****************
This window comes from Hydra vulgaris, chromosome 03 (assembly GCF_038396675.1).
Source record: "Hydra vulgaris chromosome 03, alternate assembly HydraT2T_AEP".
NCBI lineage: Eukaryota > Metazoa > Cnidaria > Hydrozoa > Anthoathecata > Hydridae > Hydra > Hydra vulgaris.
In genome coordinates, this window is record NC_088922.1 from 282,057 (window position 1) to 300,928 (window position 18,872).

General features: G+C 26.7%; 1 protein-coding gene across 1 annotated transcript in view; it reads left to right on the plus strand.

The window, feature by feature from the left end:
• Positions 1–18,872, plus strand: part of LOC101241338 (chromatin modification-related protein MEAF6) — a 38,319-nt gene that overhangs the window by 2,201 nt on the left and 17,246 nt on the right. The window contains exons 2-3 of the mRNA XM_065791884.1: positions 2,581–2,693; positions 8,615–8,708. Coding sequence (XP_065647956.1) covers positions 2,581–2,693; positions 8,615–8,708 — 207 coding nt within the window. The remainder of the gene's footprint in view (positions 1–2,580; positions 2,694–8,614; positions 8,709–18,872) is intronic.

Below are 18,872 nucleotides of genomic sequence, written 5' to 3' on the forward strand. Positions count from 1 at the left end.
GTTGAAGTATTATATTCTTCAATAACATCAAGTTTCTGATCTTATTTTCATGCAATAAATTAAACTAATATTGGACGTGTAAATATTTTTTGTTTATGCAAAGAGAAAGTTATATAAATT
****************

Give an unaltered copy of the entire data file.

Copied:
This window comes from Hydra vulgaris, chromosome 03 (assembly GCF_038396675.1).
Source record: "Hydra vulgaris chromosome 03, alternate assembly HydraT2T_AEP".
NCBI lineage: Eukaryota > Metazoa > Cnidaria > Hydrozoa > Anthoathecata > Hydridae > Hydra > Hydra vulgaris.
In genome coordinates, this window is record NC_088922.1 from 282,057 (window position 1) to 300,928 (window position 18,872).

General features: G+C 26.7%; 1 protein-coding gene across 1 annotated transcript in view; it reads left to right on the plus strand.

The window, feature by feature from the left end:
• Positions 1–18,872, plus strand: part of LOC101241338 (chromatin modification-related protein MEAF6) — a 38,319-nt gene that overhangs the window by 2,201 nt on the left and 17,246 nt on the right. The window contains exons 2-3 of the mRNA XM_065791884.1: positions 2,581–2,693; positions 8,615–8,708. Coding sequence (XP_065647956.1) covers positions 2,581–2,693; positions 8,615–8,708 — 207 coding nt within the window. The remainder of the gene's footprint in view (positions 1–2,580; positions 2,694–8,614; positions 8,709–18,872) is intronic.

Below are 18,872 nucleotides of genomic sequence, written 5' to 3' on the forward strand. Positions count from 1 at the left end.
GTTGAAGTATTATATTCTTCAATAACATCAAGTTTCTGATCTTATTTTCATGCAATAAATTAAACTAATATTGGACGTGTAAATATTTTTTGTTTATGCAAAGAGAAAGTTATATAAATT